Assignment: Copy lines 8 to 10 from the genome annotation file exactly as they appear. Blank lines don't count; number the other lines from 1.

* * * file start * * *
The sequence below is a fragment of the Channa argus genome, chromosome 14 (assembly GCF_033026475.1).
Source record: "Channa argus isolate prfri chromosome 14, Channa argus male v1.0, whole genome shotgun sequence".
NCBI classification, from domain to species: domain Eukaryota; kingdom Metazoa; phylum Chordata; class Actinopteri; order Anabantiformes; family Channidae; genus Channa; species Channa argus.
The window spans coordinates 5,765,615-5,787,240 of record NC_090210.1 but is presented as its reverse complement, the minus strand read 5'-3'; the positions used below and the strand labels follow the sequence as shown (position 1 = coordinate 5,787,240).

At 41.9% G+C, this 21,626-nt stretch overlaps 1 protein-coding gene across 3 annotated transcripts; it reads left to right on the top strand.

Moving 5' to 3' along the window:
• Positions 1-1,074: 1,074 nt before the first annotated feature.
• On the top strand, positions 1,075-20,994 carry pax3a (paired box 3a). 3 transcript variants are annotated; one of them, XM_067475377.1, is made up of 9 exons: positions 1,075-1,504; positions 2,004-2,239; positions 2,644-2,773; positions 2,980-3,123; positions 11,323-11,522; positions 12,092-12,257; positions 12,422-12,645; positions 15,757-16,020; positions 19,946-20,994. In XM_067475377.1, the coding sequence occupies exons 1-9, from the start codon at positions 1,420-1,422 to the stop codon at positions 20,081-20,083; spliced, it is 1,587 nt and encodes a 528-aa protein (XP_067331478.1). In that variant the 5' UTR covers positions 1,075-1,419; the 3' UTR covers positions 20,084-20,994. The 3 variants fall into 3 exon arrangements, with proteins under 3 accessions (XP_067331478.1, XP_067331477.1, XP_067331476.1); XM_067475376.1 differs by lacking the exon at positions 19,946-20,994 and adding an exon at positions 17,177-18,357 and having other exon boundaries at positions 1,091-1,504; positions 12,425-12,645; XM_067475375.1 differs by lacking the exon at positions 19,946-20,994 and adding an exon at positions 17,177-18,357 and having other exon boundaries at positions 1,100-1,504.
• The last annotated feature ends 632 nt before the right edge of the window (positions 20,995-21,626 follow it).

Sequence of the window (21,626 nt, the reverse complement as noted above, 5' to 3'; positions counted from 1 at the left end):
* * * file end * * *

• On the top strand, positions 1,075-20,994 carry pax3a (paired box 3a). 3 transcript variants are annotated; one of them, XM_067475377.1, is made up of 9 exons: positions 1,075-1,504; positions 2,004-2,239; positions 2,644-2,773; positions 2,980-3,123; positions 11,323-11,522; positions 12,092-12,257; positions 12,422-12,645; positions 15,757-16,020; positions 19,946-20,994. In XM_067475377.1, the coding sequence occupies exons 1-9, from the start codon at positions 1,420-1,422 to the stop codon at positions 20,081-20,083; spliced, it is 1,587 nt and encodes a 528-aa protein (XP_067331478.1). In that variant the 5' UTR covers positions 1,075-1,419; the 3' UTR covers positions 20,084-20,994. The 3 variants fall into 3 exon arrangements, with proteins under 3 accessions (XP_067331478.1, XP_067331477.1, XP_067331476.1); XM_067475376.1 differs by lacking the exon at positions 19,946-20,994 and adding an exon at positions 17,177-18,357 and having other exon boundaries at positions 1,091-1,504; positions 12,425-12,645; XM_067475375.1 differs by lacking the exon at positions 19,946-20,994 and adding an exon at positions 17,177-18,357 and having other exon boundaries at positions 1,100-1,504.
• The last annotated feature ends 632 nt before the right edge of the window (positions 20,995-21,626 follow it).

Sequence of the window (21,626 nt, the reverse complement as noted above, 5' to 3'; positions counted from 1 at the left end):